Guest Columns

Industry Issues

A lot is at stake in 2012

Connie Tipton

Connie Tipton is president and CEO of the International Dairy Foods Association. She contributes this column exclusively for Cheese Market News®.

We’re two months into 2012, and all signs point to a tough political year complete with continued gridlock in Congress, lots of promises on the campaign trail, and consumers and businesses alike wondering what the future might possibly hold other than more of the same.

It’s also a serious business climate for many in the dairy foods industry. Low margins, high input costs and little room to spare in tighter-than-usual budgets are taking their toll. Of course, that scenario varies depending on specific product lines and market niches, but it certainly applies to a lot of companies in the 2012 marketplace. Our economy, the housing market, jobs (and the opportunity to create new jobs), our customers, building and saving for the future — a lot is at stake this year.

Ongoing media coverage of the presidential debates, caucuses and primaries leaves no doubt that this is an election year. But it’s important to focus equal attention on the fact that Americans also will vote this November on candidates for all seats in the U.S. House of Representatives, and roughly a third of the Senate’s 100 seats also are up for grabs. These elections, depending on the majority of winners in the Republican and Democratic parties, will decide who is in charge for both the House and the Senate — at least for the next two years.

The majority matters because the winners get to set the agenda and garner the votes to win on any given issue, depending on the number of legislators in their majority. The leaders in both chambers likely will determine whether we will see a business agenda or a labor agenda, global market opportunities or stagnant domestic markets, a conservative agenda or a liberal agenda — you get the picture. A lot is at stake.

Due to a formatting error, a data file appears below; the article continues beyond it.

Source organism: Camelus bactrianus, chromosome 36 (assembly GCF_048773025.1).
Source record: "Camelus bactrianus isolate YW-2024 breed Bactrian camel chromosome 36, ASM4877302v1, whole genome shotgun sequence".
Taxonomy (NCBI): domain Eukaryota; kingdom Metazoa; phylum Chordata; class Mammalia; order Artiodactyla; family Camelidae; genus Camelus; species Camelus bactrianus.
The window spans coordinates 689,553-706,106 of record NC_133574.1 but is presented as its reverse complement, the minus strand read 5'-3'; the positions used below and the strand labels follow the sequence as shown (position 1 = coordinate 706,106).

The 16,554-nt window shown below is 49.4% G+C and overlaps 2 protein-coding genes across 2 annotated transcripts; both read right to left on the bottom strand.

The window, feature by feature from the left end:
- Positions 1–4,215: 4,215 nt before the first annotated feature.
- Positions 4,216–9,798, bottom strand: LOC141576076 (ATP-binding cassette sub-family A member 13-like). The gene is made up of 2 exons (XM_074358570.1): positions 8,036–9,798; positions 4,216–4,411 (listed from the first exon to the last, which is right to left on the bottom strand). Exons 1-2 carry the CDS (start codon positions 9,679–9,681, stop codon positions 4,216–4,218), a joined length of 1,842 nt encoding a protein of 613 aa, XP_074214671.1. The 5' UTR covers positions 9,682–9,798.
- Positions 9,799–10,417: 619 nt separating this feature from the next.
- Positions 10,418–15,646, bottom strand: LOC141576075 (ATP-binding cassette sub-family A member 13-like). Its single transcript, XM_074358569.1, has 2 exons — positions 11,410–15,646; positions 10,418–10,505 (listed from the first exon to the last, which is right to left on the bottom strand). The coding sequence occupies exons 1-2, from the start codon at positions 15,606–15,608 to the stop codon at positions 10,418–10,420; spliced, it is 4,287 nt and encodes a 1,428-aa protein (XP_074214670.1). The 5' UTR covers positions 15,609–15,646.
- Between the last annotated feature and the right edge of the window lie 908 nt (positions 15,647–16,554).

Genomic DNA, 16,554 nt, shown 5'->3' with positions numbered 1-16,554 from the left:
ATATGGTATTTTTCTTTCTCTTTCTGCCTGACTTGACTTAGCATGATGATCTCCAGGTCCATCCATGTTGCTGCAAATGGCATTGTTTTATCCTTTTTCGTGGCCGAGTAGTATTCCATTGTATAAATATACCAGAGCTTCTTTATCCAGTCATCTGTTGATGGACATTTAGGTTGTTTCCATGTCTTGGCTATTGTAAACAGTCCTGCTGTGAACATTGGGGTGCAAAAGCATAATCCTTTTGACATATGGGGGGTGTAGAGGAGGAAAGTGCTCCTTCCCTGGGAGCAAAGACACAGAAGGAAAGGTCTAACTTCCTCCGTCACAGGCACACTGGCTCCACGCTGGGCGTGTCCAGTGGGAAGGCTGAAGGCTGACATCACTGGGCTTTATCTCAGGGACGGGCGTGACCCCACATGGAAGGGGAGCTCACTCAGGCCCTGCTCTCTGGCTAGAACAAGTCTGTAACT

Before we reach the November elections, though, the current Congress still hopes to rewrite farm policies, keeping a keen eye on the September 2012 deadline.

Whether this goal is within practical reach remains to be seen. The divisions in many agri-industry sectors indicate it will be a tough road ahead for legislators to find policy conclusions that will be acceptable to all in such a politically charged and important year.

For dairy, there is broad agreement that our safety net programs for farms are flawed and must be replaced, but consensus on the direction forward remains elusive. This lack of unity is problematic for dairy at a time when we face enormous new global market opportunities mixed with challenges in many domestic markets. For IDFA and its members, the policy direction of continued growth is the easy choice.

Our members have voted to support insurance for dairy farms to avoid catastrophic losses, farm savings accounts and the phasing out of Federal Milk Marketing Order pricing to reduce volatility in milk markets, and risk management tools to help farms and businesses manage market changes. We support these policy initiatives because they will help the industry grow, not only through increased consumption and product innovation here in the United States, but by taking advantage of new and growing export opportunities.

Getting these policy tools right, especially in the next farm bill, is a big deal for dairy’s future ­— again, a lot is at stake.

Fortunately, we live in America where we have the freedoms provided by the First Amendment of our Constitution to express our points of view and to petition our government to try to influence the course of our future. There are lots of ways to be involved:

• By helping to elect members of Congress who share your ideas and ideals

• By meeting with your senators and congressional representative either at home or in Washington, D.C., to let them know your individual concerns and concerns about your business

• By participating with others in the dairy industry who share your views at fundraisers, meetings and other events where members of Congress are present.

IDFA will offer two great occasions for just that type of involvement. Starting early this summer, June 20-21, we’ll have our annual “fly-in” to Washington, D.C., for lobbying visits on Capitol Hill. In the fall, Sept. 19-21, we are planning a unique Policy & Politics Conference, again in Washington, D.C., where food industry professionals will hear from top congressional leaders, Cabinet members, and policy and political leaders about priority issues and the elections that will be just around the corner.

I encourage you to pencil these events in on your calendar because, with broad industry involvement, we truly can make a difference. It’s never been more important ­— a lot is at stake!


The views expressed by CMN’s guest columnists are their own opinions and do not necessarily reflect those of Cheese Market News®.

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